Cisco is buying Slido to improve Q&A, polls and engagement in WebEx videoconferencing

While Zoom continues to hold a lot of mindshare (and market share) in the world of videoconferencing, Cisco’s WebEx division today announced an acquisition to underscore its own intention to keep its hat firmly in the game. It is picking up Slido, the company that lets people moderate questions and interactions from a larger group participating in virtual conferences as well as in live events.

Terms of the deal are not being disclosed, but we are trying to find out. Bratislava, Slovakia-based Slido, according to PitchBook, had only raised about $40,000 in outside funding since being founded in 2013.

But it had a notable profile in the business world, with customers ranging from a plethora of event customers that used it to manage Q&A sessions from the audience (TechCrunch has used it) through to government organizations and many others. In all, it had amassed 7 million users and was profitable.

The deal is expected to close by May of next year.

The key with Slido is that, while all video conference platforms have a place to run text-based chat alongside the video conversation — and correspondingly there have long been ways to simply ask for questions from a live audience, with people darting rooms with microphones and a spotlight ready to highlight whoever is talking — when you are presenting to a very large group, it can be very hard to handle the volume of engagement. And that is especially true in virtual environments where “noise” is all too easy to make.

Slido’s solution is to let people ask questions in a margin to the main event, so to speak, and then people can upvote the questions they like to give them higher priority. Moderators can also set up polls and simply read feedback in real time to get a better sense of the room. This can help cut down on chatter in the main video screen while still letting audiences speak out and respond.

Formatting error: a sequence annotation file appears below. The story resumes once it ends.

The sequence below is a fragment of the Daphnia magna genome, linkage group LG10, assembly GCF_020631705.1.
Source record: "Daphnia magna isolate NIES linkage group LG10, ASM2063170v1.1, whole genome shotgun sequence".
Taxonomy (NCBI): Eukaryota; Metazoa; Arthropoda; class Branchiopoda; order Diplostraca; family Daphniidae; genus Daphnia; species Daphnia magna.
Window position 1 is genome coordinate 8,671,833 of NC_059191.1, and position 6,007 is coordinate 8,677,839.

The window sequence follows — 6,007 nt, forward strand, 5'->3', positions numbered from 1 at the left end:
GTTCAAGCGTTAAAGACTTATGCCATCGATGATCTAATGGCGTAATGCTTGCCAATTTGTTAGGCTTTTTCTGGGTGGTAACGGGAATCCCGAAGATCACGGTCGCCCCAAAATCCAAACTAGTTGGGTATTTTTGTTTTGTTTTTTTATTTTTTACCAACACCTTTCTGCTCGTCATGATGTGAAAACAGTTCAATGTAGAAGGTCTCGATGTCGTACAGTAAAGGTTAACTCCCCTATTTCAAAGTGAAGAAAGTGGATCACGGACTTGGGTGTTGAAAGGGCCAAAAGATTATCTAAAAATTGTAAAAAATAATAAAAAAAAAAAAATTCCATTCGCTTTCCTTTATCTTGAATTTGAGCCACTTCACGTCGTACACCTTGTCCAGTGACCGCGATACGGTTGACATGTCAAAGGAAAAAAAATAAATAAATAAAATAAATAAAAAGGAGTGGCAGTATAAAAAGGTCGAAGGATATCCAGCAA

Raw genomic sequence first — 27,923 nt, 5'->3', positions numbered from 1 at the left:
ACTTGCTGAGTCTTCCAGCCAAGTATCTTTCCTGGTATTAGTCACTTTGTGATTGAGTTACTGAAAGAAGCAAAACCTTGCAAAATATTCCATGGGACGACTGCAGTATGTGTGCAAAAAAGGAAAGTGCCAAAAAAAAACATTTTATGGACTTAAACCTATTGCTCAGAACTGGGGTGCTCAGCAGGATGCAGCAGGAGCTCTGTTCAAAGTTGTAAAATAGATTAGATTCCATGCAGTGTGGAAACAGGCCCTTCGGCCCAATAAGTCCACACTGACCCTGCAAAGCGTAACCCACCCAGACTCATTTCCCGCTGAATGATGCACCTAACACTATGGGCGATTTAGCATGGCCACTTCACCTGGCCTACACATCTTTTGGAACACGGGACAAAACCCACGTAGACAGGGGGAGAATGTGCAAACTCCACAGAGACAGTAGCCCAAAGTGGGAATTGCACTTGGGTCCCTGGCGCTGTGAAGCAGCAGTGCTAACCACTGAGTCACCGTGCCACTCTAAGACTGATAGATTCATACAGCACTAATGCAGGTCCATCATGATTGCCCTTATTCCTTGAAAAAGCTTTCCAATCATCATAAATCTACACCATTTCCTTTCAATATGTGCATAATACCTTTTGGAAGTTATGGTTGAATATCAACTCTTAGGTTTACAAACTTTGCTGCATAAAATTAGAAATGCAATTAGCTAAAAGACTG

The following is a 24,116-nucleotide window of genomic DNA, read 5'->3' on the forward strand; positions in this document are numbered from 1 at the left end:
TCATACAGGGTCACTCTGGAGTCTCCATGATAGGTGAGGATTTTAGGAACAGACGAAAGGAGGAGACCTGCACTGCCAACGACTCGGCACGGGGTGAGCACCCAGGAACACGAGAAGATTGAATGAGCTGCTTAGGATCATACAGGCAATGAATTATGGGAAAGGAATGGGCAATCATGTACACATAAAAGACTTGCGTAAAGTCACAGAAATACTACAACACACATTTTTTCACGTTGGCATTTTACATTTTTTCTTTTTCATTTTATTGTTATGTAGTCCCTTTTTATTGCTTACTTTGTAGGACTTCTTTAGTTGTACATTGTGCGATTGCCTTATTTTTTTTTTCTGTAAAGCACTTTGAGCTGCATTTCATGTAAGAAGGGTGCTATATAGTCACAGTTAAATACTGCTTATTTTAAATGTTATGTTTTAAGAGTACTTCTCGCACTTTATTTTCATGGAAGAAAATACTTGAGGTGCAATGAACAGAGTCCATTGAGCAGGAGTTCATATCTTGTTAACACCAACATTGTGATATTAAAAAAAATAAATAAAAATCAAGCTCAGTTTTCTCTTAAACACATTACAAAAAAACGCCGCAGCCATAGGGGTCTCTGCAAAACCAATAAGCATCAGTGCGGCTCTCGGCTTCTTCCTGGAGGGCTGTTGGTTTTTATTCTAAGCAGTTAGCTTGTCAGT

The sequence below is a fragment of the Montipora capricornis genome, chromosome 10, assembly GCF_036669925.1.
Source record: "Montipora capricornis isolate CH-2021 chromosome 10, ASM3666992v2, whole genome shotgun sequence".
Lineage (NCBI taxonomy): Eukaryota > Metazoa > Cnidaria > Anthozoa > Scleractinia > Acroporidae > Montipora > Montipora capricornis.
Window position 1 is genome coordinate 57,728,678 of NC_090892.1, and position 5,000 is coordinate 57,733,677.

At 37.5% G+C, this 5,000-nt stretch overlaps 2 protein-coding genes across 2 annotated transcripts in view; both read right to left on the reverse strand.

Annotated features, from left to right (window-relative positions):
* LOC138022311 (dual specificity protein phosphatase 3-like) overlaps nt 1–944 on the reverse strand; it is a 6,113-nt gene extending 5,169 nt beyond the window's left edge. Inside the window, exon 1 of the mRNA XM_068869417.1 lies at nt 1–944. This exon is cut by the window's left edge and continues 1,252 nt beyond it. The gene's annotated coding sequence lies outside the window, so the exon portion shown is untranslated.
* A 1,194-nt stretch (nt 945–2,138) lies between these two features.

Now, Cisco will be able to integrate Slido’s platform directly into WebEx, making it easier to engage for users of the video platform. But it’s not a walled garden approach. Notably, Slido will continue to develop it to work with other tools, too.

The deal comes on the same day that Cisco has announced another in what now looks like a mini European acquisition spree for it in the field of engagement. It’s also paying some $720 million to acquire IMImobile, based in the U.K., a specialist in omni-channel customer experience engagement.

(And indeed, engagement is the name of the game at the moment: Witness SoftBank’s nearly-$700 million investment into Sinch, another omnichannel engagement specialist; and of course Salesforce acquiring Slack, to help with workforce engagement by way of a chat platform where people come together to talk about what they are working on, or just to chew the fat.)

The company had more recently come into its own as a useful way of engaging and managing engagement during large videoconferences with a number of participants when the “floor” was open to questions from the audience.

Cisco said it will be integrating Slido into its WebEx platform to let people respond to polls, ask questions and provide feedback. “The richness of this audience interaction technology will empower everyone to engage in new ways,” said Abhay Kulkarni, the VP and GM of WebEx, in a blog post announcing the news. “It’s a great mechanism for providing audience engagement in real-time.”

Updated with more detail on Slido and to add in a comment about working with third-party video platforms.